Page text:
Paradise of Delight

My wife and I had an encouraging conversation last night. We spent some time talking about the kind of parents, spouses, and Christ-followers we sense God calling us to be. We encouraged each other to keep surrendering to God, to let him lead more fully in our relationship, family, work, and church. We prayed together, inviting the Spirit to fill us with his graciousness and self-discipline, confessing the areas where we fall short, and committing ourselves to walking closely with the Lord.


If you read and obey the Scriptures, you will become a “Paradise of delight” to God.
Part of this life-giving conversation was inspired by something that I read recently. This year I am primarily reading the church fathers, those ancient Christian writers who have so wonderfully set the table for the generations that have followed. For too long I have neglected these important voices, impoverishing my soul by their absence. Seeking to right that wrong, I am working my way through a volume of selected ancient writings called Early Church Fathers, edited by Cyril Richardson. While much of it feels distant, like a storm on the eastern horizon long since past, there are occasional thunderbolts that strike the ground upon which I stand. The Letter to Diognetus is one such blast.

I shared from this short work this past Sunday as I called the people of Hope Church to worship, and have included a quote in a post I wrote Saturday night. My intention is to write at least two more posts to draw attention to this powerful, though anonymous, letter. There is such depth here, but perhaps nothing in the letter compares to this short excerpt I read to my wife last night.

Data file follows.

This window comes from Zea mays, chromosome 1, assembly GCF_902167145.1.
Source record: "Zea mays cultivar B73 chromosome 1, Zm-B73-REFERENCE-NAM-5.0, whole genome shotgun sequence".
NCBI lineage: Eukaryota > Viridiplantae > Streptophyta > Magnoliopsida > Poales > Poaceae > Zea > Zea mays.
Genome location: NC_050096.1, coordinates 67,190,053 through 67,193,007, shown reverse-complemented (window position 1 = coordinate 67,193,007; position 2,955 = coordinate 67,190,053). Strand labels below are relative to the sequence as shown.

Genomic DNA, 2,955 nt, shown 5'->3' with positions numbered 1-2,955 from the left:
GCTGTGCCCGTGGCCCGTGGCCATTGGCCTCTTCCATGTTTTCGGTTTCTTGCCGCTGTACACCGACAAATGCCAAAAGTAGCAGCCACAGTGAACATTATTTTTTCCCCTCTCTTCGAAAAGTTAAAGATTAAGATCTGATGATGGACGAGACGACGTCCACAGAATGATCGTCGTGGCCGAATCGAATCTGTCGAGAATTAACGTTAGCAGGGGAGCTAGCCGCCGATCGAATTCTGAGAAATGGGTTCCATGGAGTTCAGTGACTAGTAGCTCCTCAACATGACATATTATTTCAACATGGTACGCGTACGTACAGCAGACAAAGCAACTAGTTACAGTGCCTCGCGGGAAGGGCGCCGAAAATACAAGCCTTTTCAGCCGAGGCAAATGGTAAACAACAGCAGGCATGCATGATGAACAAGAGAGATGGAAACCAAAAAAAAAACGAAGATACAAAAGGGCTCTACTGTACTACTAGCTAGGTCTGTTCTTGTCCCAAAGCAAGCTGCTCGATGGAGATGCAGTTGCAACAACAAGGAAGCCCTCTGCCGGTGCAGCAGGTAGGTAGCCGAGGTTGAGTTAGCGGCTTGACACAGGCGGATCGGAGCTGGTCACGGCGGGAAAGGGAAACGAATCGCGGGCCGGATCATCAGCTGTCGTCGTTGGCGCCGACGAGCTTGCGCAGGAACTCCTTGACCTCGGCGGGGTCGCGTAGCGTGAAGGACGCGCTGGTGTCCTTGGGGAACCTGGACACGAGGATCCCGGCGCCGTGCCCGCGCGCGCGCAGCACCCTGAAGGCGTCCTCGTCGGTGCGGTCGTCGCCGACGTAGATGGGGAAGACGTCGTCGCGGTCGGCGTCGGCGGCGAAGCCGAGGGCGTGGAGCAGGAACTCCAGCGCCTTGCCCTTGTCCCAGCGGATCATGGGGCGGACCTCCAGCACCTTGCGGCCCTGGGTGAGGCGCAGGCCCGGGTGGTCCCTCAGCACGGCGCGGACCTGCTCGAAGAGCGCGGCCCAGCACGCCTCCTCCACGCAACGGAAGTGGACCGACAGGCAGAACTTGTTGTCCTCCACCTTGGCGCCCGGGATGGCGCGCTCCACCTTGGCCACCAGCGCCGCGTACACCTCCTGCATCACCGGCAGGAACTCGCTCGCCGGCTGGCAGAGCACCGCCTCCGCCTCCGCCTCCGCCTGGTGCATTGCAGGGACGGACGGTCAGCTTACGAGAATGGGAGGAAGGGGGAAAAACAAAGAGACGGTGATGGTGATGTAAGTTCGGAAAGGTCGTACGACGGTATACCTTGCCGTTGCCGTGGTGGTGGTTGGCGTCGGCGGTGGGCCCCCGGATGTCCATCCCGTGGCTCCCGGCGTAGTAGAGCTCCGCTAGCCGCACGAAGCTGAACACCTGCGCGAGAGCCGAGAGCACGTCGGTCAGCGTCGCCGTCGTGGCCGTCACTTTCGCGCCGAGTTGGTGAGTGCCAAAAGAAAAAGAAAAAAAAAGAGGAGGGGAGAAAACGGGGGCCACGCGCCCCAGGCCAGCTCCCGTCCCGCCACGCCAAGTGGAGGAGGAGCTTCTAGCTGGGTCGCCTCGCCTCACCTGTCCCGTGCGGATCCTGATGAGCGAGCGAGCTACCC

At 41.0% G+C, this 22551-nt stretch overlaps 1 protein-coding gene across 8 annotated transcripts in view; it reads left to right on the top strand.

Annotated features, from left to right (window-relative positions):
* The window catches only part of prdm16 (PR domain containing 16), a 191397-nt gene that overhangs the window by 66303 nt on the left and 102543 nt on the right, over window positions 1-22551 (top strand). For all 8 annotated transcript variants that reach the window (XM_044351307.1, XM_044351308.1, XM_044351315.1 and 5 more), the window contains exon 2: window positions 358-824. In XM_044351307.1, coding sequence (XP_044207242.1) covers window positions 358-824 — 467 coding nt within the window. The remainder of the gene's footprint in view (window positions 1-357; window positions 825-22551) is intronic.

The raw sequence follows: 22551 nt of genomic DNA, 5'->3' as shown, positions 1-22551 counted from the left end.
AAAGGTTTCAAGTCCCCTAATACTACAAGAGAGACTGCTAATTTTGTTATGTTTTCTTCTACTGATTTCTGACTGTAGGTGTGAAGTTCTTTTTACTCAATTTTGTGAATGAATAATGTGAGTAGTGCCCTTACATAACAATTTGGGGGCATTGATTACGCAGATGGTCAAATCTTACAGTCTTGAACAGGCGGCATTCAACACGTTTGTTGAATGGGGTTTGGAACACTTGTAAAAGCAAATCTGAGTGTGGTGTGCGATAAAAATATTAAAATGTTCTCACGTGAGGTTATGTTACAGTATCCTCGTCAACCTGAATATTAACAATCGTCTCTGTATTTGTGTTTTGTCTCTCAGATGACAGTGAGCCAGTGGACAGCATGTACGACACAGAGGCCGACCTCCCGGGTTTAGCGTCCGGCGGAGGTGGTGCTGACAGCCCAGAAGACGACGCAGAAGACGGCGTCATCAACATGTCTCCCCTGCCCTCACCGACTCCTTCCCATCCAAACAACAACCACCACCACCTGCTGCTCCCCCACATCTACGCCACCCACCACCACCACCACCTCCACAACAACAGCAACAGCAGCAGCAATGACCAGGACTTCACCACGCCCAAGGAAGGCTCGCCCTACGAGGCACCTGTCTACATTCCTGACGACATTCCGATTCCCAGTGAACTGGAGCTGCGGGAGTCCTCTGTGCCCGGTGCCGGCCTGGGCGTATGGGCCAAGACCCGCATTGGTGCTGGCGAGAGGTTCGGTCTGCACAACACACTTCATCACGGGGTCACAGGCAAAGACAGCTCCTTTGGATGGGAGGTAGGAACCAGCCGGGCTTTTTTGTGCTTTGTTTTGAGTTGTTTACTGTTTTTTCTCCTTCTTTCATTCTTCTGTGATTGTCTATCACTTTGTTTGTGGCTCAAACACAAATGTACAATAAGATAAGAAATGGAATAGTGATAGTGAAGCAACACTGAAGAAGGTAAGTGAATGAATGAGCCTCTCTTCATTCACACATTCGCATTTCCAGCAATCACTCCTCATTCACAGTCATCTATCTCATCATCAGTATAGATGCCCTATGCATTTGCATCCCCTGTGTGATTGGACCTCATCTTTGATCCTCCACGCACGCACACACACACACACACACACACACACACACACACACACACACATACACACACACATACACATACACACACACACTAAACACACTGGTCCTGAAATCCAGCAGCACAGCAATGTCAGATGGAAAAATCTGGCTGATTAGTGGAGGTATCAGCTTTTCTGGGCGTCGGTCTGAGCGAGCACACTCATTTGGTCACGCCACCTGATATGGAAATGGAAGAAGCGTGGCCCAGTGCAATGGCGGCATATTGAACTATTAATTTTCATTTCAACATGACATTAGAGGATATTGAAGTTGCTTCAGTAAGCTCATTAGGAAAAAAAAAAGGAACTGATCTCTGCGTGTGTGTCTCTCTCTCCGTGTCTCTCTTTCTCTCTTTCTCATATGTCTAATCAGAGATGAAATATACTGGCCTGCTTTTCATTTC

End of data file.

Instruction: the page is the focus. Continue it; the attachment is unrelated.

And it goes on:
If you read this [that is, the Bible], and listen to it earnestly, you will discover what God has prepared for those who love him as they ought, and have become a Paradise of delight, cultivating in themselves a flourishing tree, rich with all kinds of fruit, while they themselves are decked out with a variety of fruits.-Letter to Diognetus

If you read and obey the Scriptures, you will become a “Paradise of delight” to God. Through understanding and obedience, we become like Eden, a rich and vibrant home, not for ourselves, but for God. If God has prepared a place for us (first in Eden, and now in heaven), then how much more can we prepare ourselves as a place for God to dwell? When you love God well (and love is always inextricably linked to obedience) you become a paradise of delight, a glorious and beautiful temple in which God lives richly by his Spirit. And this delight does not come at the expense of your own, but rather overflows in unspeakable bounty into your heart and soul. God does not demand obedience at the expense of your joy and delight, but instead offers paradise through understanding and obedience. “Taste and see,” wrote the Psalmist, “that the Lord is good.”

paradise of delightThrough our understanding and obedience, we cultivate within ourselves a flourishing tree, rich with all kinds of fruit. This paradise of delight is an orchard of sweet fruit trees, refreshing and nourishing all who come near. Imagine this tree within you, vibrant with spiritual fruit! Imagine what you could offer to those around you, the spiritually famished, starving for lack of nourishing fruit.